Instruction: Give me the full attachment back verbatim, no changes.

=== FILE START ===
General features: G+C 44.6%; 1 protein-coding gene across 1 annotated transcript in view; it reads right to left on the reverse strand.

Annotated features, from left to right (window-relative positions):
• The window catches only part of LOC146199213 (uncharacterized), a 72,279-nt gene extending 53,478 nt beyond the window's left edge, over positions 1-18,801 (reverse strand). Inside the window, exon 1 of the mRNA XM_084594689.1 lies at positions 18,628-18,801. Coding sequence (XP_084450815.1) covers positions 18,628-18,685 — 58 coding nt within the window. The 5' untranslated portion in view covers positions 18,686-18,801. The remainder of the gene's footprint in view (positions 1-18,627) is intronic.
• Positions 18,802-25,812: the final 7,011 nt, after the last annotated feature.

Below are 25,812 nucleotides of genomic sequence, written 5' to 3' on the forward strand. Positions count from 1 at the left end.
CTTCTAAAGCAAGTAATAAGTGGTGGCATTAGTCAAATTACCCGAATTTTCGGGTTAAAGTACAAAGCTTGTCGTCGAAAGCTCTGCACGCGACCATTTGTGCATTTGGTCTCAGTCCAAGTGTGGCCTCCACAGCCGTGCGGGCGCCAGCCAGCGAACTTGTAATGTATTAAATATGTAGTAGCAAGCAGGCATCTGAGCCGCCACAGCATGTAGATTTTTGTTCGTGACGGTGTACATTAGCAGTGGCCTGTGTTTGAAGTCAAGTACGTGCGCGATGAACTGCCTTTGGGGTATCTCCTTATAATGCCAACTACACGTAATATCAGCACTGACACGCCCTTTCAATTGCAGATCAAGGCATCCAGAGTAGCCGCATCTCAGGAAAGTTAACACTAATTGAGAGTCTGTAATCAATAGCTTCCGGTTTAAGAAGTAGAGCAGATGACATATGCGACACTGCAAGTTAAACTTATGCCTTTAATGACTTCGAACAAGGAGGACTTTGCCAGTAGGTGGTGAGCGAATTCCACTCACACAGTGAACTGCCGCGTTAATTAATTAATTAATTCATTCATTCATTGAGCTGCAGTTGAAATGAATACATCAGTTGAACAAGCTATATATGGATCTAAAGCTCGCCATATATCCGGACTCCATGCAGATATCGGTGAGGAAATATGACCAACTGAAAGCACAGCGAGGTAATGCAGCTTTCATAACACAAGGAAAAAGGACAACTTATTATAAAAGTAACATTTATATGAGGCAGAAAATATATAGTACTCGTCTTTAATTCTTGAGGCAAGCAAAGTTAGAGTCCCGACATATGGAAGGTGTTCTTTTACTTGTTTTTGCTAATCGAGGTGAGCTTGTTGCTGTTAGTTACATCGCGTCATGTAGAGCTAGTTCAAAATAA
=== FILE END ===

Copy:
General features: G+C 44.6%; 1 protein-coding gene across 1 annotated transcript in view; it reads right to left on the reverse strand.

Annotated features, from left to right (window-relative positions):
• The window catches only part of LOC146199213 (uncharacterized), a 72,279-nt gene extending 53,478 nt beyond the window's left edge, over positions 1-18,801 (reverse strand). Inside the window, exon 1 of the mRNA XM_084594689.1 lies at positions 18,628-18,801. Coding sequence (XP_084450815.1) covers positions 18,628-18,685 — 58 coding nt within the window. The 5' untranslated portion in view covers positions 18,686-18,801. The remainder of the gene's footprint in view (positions 1-18,627) is intronic.
• Positions 18,802-25,812: the final 7,011 nt, after the last annotated feature.

Below are 25,812 nucleotides of genomic sequence, written 5' to 3' on the forward strand. Positions count from 1 at the left end.
CTTCTAAAGCAAGTAATAAGTGGTGGCATTAGTCAAATTACCCGAATTTTCGGGTTAAAGTACAAAGCTTGTCGTCGAAAGCTCTGCACGCGACCATTTGTGCATTTGGTCTCAGTCCAAGTGTGGCCTCCACAGCCGTGCGGGCGCCAGCCAGCGAACTTGTAATGTATTAAATATGTAGTAGCAAGCAGGCATCTGAGCCGCCACAGCATGTAGATTTTTGTTCGTGACGGTGTACATTAGCAGTGGCCTGTGTTTGAAGTCAAGTACGTGCGCGATGAACTGCCTTTGGGGTATCTCCTTATAATGCCAACTACACGTAATATCAGCACTGACACGCCCTTTCAATTGCAGATCAAGGCATCCAGAGTAGCCGCATCTCAGGAAAGTTAACACTAATTGAGAGTCTGTAATCAATAGCTTCCGGTTTAAGAAGTAGAGCAGATGACATATGCGACACTGCAAGTTAAACTTATGCCTTTAATGACTTCGAACAAGGAGGACTTTGCCAGTAGGTGGTGAGCGAATTCCACTCACACAGTGAACTGCCGCGTTAATTAATTAATTAATTCATTCATTCATTGAGCTGCAGTTGAAATGAATACATCAGTTGAACAAGCTATATATGGATCTAAAGCTCGCCATATATCCGGACTCCATGCAGATATCGGTGAGGAAATATGACCAACTGAAAGCACAGCGAGGTAATGCAGCTTTCATAACACAAGGAAAAAGGACAACTTATTATAAAAGTAACATTTATATGAGGCAGAAAATATATAGTACTCGTCTTTAATTCTTGAGGCAAGCAAAGTTAGAGTCCCGACATATGGAAGGTGTTCTTTTACTTGTTTTTGCTAATCGAGGTGAGCTTGTTGCTGTTAGTTACATCGCGTCATGTAGAGCTAGTTCAAAATAA